Jesus Christ in the Front-Line Trenches
What comes after Christmas has passed?
Helmut Thielicke, a beloved German Theologian of the last century, shared the following:
“…of all people it is the poets who have become the pastors of our time, who do not hand out [idealistic sentiments], fulfillments, and solutions to problems but rather cry out their dread, their nothingness, and their despair to the world. How else can we explain the fact that people reach out for the poems of Gottfried Benn? The ‘Song of the Passion’ says: Wounds must heal wounds. The wounded seek refuge with the wounded. There they are understood, and that by itself means a lot.
“Every year around Christmastime thoughts like these come to me. People strain themselves to the utmost to give themselves and others a few hours of joy. Wishes are fulfilled; we step out of the moment, in which ordinarily we are completely absorbed, and restore connection with our own childhood. We remember our mothers in whose protecting care we once lived, the mothers who told us about the Christ Child and Father Christmas. The hardest men sing touching little songs, and in the soft light of candles our hearts leap up….[But] then when the candles burn down, leaving only blackened stumps or nothing at all, there comes a secret feeling of uneasiness: we have to go back behind the counter again in the big store, back to our examinations, the flurry in the office, or a clattering machine. This quiet world around the candles is so different from our ordinary life that we cannot connect the two, and in a short time the brightness vanishes behind us–like the lights of the station when we pass the curve.
“But the intent of Christmas is something totally different. The Child in the crib….was homeless. He was shoved off into a stable. Shortly afterward his parents went out on the road as refugees in order to escape Herod’s massacre of the children. Then came the life-long hostility of men; the Child always remained, even after he grew up, a fugitive. His heart trembled under the impact of all the temptations, and fears that shake us too. And finally this life ended as it began. He was shoved out of the world; he died on a gallows that had the form of a cross. This Man who loved infinitely, and therefore suffered infinitely as he saw men running headlong to their own destruction–they had no use for him. Crib and cross–they are both of the same wood, they are a piece.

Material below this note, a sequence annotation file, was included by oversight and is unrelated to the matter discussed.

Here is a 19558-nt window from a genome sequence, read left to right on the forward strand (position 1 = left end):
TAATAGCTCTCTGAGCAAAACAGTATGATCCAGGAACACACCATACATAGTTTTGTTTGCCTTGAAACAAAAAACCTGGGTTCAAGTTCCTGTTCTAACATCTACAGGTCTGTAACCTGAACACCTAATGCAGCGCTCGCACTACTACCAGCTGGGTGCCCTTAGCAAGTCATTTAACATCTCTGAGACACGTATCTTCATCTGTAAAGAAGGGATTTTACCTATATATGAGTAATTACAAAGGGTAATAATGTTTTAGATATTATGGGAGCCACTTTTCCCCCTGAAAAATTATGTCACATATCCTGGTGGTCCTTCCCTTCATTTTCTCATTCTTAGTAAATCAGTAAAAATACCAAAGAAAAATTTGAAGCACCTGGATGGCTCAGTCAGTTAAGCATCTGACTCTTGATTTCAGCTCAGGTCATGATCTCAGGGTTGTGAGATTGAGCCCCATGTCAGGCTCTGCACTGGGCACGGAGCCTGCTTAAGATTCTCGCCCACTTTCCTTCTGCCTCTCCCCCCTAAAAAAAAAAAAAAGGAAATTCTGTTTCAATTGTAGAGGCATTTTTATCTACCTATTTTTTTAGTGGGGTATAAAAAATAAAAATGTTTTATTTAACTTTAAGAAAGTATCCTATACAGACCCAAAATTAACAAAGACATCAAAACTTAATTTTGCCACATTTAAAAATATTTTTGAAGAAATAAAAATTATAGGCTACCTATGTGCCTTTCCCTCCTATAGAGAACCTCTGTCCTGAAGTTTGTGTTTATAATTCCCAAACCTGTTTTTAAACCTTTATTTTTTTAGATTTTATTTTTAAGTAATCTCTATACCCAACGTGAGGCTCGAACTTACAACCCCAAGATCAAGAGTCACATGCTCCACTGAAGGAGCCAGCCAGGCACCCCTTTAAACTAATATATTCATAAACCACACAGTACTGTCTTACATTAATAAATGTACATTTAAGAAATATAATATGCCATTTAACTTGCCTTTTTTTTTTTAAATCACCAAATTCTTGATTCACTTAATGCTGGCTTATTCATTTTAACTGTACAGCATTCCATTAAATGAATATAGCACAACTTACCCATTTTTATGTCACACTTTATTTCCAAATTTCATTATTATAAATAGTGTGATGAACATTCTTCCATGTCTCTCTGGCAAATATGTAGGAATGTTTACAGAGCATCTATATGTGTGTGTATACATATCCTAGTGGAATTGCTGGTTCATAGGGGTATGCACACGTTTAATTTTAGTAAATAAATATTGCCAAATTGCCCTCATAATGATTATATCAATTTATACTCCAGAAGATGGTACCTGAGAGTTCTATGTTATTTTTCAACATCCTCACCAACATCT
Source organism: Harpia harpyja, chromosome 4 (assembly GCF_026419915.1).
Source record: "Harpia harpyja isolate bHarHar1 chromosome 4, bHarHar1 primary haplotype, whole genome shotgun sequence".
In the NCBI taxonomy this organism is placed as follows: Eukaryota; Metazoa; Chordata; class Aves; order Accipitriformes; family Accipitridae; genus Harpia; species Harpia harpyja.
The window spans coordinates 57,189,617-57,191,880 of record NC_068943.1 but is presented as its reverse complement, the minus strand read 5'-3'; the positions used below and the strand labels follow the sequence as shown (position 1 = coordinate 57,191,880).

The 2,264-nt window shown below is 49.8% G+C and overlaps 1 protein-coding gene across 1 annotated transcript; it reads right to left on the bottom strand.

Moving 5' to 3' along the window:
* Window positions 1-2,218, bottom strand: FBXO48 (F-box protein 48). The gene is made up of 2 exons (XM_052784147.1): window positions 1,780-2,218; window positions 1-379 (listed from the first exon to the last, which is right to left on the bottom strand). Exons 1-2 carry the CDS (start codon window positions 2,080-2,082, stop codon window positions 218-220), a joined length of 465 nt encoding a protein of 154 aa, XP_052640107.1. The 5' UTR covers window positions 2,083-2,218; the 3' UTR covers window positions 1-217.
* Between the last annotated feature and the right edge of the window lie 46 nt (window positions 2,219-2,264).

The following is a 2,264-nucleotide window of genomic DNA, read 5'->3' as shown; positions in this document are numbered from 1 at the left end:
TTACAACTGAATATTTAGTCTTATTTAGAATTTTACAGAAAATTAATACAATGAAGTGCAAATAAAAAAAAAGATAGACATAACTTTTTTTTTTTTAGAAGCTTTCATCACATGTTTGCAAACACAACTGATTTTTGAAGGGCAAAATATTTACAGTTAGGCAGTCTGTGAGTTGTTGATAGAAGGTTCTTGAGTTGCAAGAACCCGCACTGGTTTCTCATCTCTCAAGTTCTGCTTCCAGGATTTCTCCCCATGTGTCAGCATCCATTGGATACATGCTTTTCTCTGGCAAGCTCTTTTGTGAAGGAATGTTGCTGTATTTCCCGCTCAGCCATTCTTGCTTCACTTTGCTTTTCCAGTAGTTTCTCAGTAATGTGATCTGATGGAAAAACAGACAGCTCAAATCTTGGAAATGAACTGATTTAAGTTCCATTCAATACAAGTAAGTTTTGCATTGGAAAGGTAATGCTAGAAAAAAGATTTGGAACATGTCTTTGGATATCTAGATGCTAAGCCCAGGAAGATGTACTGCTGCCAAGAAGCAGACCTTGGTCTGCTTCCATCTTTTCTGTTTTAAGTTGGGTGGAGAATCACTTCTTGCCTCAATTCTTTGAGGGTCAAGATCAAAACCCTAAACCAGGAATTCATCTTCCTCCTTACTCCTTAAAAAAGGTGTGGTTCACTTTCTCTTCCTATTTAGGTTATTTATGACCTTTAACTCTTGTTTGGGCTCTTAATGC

“And I believe that all this, with all its terror, is infinitely more comforting than the soft, sweet spirit we seek at Christmas, which afterward leaves only a hung-over, letdown feeling if it is the only thing there is in it. Jesus Christ did not remain at base headquarters in heaven, receiving reports of the world’s suffering from below and shouting a few encouraging words to us from a safe distance. No, he left the headquarters and came down to us in the front-line trenches, right down to where we live and worry about what [our enemies] may do, where we contend with our anxieties and the feeling of emptiness and futility, where we sin and suffer guilt, and where we must finally die. There is nothing that he did not endure with us. He understands everything.
“….He does not wear the disinterested face of those people who live in the village called “religion” far behind the mountains of the wicked world; he has the eyes of a person who knows his way about the ruins in our life. Wounds must heal wounds. He became one of the wounded because he wanted to be one of us. And therefore that Face does not vanish when the candles go out. For this Figure knows everything: of my loneliness, when I am alone or in the midst of my fellows, of the things in my life that I cannot handle, of the villain who is bedeviling me, of all my fears. For this Companion is with me in the front-line trenches. I can accept everything from his hand, for his hand knows and controls all things. And he lets down the drawbridge by which I can enter the fortress, long since forgotten, where I shall be secure.”
(Christ and the Meaning of Life, Sermons of Helmut Thielicke, edited and translated by John W. Doberstein, [Harper & Row, 1962], pp. 17-19)
Wishing you a most blessed 2013! :)